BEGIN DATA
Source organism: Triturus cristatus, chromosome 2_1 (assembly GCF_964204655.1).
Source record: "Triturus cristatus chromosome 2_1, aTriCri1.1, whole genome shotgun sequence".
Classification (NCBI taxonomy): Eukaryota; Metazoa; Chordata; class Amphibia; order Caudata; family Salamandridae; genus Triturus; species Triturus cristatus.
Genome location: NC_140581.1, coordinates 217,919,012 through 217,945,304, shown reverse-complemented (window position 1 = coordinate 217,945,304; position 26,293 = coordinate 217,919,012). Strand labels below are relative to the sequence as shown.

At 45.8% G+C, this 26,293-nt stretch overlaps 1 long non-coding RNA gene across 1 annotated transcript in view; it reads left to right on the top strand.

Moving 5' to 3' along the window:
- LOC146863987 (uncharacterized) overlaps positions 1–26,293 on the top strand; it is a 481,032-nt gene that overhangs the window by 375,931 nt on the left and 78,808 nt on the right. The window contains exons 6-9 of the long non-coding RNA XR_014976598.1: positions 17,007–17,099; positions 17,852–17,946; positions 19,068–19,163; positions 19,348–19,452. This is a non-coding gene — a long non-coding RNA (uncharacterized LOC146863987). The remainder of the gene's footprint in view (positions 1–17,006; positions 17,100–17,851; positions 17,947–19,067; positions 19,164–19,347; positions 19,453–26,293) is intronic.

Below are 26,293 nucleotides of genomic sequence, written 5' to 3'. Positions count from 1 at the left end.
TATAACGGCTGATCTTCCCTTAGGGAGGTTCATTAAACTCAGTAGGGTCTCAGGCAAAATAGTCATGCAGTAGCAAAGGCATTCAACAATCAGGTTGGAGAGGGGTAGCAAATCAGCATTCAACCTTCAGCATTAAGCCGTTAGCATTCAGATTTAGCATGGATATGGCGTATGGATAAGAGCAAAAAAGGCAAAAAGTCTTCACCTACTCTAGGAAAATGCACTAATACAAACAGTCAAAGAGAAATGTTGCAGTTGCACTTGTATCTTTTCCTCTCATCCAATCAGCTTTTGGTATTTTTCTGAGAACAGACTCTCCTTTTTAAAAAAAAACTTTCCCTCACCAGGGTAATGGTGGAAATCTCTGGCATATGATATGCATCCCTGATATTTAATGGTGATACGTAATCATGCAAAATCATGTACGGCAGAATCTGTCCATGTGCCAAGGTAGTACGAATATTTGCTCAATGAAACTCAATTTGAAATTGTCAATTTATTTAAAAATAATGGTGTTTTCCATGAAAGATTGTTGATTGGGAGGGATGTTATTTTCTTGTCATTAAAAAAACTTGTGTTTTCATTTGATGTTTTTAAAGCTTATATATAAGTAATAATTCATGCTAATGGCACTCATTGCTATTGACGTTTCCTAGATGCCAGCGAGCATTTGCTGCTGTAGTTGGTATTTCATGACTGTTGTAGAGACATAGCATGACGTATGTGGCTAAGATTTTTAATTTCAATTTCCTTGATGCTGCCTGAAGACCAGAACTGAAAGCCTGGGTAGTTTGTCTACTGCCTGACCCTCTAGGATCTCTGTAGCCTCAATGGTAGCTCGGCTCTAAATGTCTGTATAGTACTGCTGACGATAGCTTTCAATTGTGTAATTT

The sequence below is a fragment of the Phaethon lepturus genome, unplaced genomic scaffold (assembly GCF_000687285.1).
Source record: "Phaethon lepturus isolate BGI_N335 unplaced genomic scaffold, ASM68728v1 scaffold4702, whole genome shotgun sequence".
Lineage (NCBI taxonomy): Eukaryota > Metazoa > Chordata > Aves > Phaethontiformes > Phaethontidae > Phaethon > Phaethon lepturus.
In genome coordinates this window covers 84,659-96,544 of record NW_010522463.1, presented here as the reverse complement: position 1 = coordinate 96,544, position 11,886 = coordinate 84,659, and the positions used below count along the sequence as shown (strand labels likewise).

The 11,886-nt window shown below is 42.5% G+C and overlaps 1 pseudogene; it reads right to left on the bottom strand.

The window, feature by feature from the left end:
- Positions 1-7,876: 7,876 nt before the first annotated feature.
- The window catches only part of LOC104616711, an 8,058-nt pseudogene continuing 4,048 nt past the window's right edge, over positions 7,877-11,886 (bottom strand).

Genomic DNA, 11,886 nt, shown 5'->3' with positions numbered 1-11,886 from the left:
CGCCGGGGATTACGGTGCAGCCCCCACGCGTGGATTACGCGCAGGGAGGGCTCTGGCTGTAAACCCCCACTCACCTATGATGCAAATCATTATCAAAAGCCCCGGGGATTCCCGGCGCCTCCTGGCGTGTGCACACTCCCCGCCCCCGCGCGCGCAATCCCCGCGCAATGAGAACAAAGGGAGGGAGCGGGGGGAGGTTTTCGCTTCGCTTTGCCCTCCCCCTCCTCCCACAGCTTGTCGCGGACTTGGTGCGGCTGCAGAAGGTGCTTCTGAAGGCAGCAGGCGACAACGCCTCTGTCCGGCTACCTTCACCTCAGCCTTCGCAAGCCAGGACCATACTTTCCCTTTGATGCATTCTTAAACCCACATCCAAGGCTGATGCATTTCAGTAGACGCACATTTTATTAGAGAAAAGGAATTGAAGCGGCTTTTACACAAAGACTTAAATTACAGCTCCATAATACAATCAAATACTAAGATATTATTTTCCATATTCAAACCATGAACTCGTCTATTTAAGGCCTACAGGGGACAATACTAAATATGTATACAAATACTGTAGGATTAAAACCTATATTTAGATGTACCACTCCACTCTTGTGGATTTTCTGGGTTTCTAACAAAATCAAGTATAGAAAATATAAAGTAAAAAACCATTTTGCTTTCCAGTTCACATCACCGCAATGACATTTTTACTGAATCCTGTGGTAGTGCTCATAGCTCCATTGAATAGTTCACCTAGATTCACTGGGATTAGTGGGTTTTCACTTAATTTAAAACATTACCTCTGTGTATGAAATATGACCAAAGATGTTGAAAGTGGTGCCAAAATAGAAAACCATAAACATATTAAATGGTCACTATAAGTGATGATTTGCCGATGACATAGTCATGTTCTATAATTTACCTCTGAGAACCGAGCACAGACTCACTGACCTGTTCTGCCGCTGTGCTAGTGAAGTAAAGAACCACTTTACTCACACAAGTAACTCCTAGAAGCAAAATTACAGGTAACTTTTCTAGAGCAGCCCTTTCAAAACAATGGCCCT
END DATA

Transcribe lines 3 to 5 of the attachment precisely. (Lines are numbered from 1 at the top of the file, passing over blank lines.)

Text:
Classification (NCBI taxonomy): Eukaryota; Metazoa; Chordata; class Amphibia; order Caudata; family Salamandridae; genus Triturus; species Triturus cristatus.
Genome location: NC_140581.1, coordinates 217,919,012 through 217,945,304, shown reverse-complemented (window position 1 = coordinate 217,945,304; position 26,293 = coordinate 217,919,012). Strand labels below are relative to the sequence as shown.

At 45.8% G+C, this 26,293-nt stretch overlaps 1 long non-coding RNA gene across 1 annotated transcript in view; it reads left to right on the top strand.